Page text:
On August 28, 1963, 300,000 people gathered on the National Mall in front of the Reflecting Pool in Washington, D.C. with one goal in mind — equal rights for all. What ensued was never to be forgotten. One speech by Martin Luther King Jr. and a march from the Washington Monument to the Lincoln Memorial exposed racial inequalities that plagued a growing nation. The march, commonly referred to as the March on Washington For Jobs and Freedom, is widely credited with spurring the Civil Rights Act of 1964 and the Voting Rights Act of 1965.
Today would have marked King’s 86th birthday. That infamous march in 1963 wasn’t the first that he led, and it wouldn’t be the last. In fact, he was assassinated on the day he had planned to lead a protest march in Memphis, Tenn.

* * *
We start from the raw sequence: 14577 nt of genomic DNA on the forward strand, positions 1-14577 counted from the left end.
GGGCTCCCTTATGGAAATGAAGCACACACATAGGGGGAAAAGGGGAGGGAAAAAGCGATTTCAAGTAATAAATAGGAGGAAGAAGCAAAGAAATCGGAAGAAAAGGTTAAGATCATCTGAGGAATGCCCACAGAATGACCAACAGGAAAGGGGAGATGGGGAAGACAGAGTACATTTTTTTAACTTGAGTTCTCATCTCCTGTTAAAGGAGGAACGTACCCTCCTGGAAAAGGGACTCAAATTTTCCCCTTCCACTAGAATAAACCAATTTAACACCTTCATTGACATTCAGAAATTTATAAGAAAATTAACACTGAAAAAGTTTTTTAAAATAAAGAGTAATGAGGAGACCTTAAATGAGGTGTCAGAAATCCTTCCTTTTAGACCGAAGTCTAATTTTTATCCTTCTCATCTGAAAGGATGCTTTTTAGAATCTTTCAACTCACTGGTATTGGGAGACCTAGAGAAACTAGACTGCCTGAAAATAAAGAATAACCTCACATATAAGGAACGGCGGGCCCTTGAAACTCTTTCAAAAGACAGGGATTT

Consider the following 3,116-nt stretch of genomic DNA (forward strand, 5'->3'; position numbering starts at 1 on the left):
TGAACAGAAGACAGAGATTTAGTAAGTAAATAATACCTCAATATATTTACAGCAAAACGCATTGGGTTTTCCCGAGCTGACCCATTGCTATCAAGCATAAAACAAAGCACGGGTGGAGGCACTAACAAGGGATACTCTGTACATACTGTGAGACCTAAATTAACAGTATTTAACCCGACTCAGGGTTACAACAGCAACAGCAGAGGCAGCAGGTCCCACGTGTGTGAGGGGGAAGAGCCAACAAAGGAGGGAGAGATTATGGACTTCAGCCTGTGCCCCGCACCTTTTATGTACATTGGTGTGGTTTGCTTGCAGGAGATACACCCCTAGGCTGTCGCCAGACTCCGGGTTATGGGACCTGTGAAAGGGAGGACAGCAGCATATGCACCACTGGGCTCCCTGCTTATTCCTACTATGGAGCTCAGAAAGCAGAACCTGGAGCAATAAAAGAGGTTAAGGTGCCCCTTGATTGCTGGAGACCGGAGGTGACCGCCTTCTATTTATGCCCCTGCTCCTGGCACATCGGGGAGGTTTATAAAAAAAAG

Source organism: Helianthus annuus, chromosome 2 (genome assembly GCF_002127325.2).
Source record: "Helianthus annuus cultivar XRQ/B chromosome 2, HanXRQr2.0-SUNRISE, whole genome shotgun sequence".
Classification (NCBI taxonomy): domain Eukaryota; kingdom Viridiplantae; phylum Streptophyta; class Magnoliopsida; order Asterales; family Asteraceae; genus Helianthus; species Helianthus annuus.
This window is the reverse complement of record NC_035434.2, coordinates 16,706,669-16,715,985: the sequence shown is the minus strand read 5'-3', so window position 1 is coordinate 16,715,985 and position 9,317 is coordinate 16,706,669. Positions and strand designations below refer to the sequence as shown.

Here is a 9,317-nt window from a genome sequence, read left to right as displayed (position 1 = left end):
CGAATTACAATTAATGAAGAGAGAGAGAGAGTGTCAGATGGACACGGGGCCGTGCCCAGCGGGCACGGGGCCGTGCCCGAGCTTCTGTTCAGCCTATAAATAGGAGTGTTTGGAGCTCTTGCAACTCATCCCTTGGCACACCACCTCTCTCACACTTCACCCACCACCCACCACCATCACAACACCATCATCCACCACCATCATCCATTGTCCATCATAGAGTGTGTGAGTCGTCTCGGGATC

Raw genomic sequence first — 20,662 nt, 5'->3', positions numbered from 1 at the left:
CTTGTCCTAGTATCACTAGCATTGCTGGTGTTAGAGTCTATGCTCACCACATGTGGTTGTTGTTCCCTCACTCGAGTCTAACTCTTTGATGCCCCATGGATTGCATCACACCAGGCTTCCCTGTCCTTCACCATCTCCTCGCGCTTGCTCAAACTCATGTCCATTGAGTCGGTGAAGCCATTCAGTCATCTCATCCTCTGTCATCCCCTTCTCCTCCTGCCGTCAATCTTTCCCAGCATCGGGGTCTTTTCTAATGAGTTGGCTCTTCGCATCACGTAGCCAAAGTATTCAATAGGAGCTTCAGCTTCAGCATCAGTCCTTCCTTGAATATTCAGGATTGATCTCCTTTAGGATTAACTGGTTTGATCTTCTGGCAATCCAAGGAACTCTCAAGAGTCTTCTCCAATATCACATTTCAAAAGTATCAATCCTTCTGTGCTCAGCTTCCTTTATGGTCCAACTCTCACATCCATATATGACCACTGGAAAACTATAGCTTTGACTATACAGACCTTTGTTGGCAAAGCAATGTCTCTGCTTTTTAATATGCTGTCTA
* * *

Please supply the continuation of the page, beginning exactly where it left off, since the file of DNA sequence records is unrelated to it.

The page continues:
It may seem trivial, but we took note of what people wore at these gatherings. Looking back at the protesters now, plain and practical was the best route to take. They dressed like the people they were trying to influence. One for nonviolent protests, MLK made his point loud and clear by remaining well-dressed and well-mannered.
The youth mostly stuck to comfortable shoes — sneakers and high-tops, and flats for the girls.
True, it was much more common to dress formally with your everyday attire in the 60s, but they’re casual enough as if to say they don’t expect there to be trouble. This is contrary to what the government may have expected. The Pentagon readied 19,000 troops, and the jails shifted inmates to other prisons to make room for those they expected to arrest in mass arrests. When that didn’t happen, it set the stage for protests for years to come.
Certainly, we can’t pinpoint the outlandish fashion as the reason for any subsequent violent protests, but why not play it safe and stick to the basics? On this day, we honor Martin Luther King Jr., a nonviolent nonthreatening figure in the name of peace and equality.